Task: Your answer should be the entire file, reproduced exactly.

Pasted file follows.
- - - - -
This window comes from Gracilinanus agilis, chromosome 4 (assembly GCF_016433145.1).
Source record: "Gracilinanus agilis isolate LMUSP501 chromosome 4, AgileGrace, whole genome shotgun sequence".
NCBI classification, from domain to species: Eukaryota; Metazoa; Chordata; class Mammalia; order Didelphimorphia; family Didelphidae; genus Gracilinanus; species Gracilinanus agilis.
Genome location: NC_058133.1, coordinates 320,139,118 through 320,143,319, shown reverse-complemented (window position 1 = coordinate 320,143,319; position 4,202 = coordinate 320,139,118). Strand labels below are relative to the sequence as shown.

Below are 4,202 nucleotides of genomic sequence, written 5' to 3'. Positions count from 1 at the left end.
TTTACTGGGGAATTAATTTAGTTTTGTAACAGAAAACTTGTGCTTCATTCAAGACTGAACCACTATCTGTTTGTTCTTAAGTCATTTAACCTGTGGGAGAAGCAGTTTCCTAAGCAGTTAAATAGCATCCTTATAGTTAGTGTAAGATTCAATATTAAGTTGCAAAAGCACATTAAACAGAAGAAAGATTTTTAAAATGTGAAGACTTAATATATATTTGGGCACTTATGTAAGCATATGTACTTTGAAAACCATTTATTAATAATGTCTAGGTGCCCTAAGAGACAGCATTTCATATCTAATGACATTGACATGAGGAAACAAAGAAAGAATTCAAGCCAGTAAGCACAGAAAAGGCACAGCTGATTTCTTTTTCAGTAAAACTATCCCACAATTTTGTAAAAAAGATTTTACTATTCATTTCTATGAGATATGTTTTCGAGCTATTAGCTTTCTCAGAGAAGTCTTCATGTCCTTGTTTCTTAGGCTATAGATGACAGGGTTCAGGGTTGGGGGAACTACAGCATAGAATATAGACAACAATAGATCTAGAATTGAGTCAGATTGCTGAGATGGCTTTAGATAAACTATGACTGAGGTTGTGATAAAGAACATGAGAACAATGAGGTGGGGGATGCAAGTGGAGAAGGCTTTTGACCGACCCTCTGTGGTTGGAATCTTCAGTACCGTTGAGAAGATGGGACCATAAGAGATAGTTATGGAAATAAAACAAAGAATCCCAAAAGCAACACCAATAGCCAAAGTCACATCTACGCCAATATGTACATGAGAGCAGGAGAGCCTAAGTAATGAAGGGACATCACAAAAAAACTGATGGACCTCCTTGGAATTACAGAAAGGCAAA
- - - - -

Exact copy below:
This window comes from Gracilinanus agilis, chromosome 4 (assembly GCF_016433145.1).
Source record: "Gracilinanus agilis isolate LMUSP501 chromosome 4, AgileGrace, whole genome shotgun sequence".
NCBI classification, from domain to species: Eukaryota; Metazoa; Chordata; class Mammalia; order Didelphimorphia; family Didelphidae; genus Gracilinanus; species Gracilinanus agilis.
Genome location: NC_058133.1, coordinates 320,139,118 through 320,143,319, shown reverse-complemented (window position 1 = coordinate 320,143,319; position 4,202 = coordinate 320,139,118). Strand labels below are relative to the sequence as shown.

Below are 4,202 nucleotides of genomic sequence, written 5' to 3'. Positions count from 1 at the left end.
TTTACTGGGGAATTAATTTAGTTTTGTAACAGAAAACTTGTGCTTCATTCAAGACTGAACCACTATCTGTTTGTTCTTAAGTCATTTAACCTGTGGGAGAAGCAGTTTCCTAAGCAGTTAAATAGCATCCTTATAGTTAGTGTAAGATTCAATATTAAGTTGCAAAAGCACATTAAACAGAAGAAAGATTTTTAAAATGTGAAGACTTAATATATATTTGGGCACTTATGTAAGCATATGTACTTTGAAAACCATTTATTAATAATGTCTAGGTGCCCTAAGAGACAGCATTTCATATCTAATGACATTGACATGAGGAAACAAAGAAAGAATTCAAGCCAGTAAGCACAGAAAAGGCACAGCTGATTTCTTTTTCAGTAAAACTATCCCACAATTTTGTAAAAAAGATTTTACTATTCATTTCTATGAGATATGTTTTCGAGCTATTAGCTTTCTCAGAGAAGTCTTCATGTCCTTGTTTCTTAGGCTATAGATGACAGGGTTCAGGGTTGGGGGAACTACAGCATAGAATATAGACAACAATAGATCTAGAATTGAGTCAGATTGCTGAGATGGCTTTAGATAAACTATGACTGAGGTTGTGATAAAGAACATGAGAACAATGAGGTGGGGGATGCAAGTGGAGAAGGCTTTTGACCGACCCTCTGTGGTTGGAATCTTCAGTACCGTTGAGAAGATGGGACCATAAGAGATAGTTATGGAAATAAAACAAAGAATCCCAAAAGCAACACCAATAGCCAAAGTCACATCTACGCCAATATGTACATGAGAGCAGGAGAGCCTAAGTAATGAAGGGACATCACAAAAAAACTGATGGACCTCCTTGGAATTACAGAAAGGCAAA